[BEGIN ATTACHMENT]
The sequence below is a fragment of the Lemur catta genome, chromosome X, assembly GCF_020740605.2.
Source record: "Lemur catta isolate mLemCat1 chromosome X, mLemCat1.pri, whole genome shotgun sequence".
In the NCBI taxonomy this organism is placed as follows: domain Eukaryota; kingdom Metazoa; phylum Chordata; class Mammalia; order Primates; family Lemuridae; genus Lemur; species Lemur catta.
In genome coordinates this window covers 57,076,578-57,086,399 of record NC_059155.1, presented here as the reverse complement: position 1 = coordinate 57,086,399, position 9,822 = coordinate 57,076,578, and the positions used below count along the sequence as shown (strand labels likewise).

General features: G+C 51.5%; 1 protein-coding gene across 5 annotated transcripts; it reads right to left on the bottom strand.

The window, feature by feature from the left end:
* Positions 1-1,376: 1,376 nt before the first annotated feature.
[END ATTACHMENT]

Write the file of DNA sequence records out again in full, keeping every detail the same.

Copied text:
The sequence below is a fragment of the Lemur catta genome, chromosome X, assembly GCF_020740605.2.
Source record: "Lemur catta isolate mLemCat1 chromosome X, mLemCat1.pri, whole genome shotgun sequence".
In the NCBI taxonomy this organism is placed as follows: domain Eukaryota; kingdom Metazoa; phylum Chordata; class Mammalia; order Primates; family Lemuridae; genus Lemur; species Lemur catta.
In genome coordinates this window covers 57,076,578-57,086,399 of record NC_059155.1, presented here as the reverse complement: position 1 = coordinate 57,086,399, position 9,822 = coordinate 57,076,578, and the positions used below count along the sequence as shown (strand labels likewise).

General features: G+C 51.5%; 1 protein-coding gene across 5 annotated transcripts; it reads right to left on the bottom strand.

The window, feature by feature from the left end:
* Positions 1-1,376: 1,376 nt before the first annotated feature.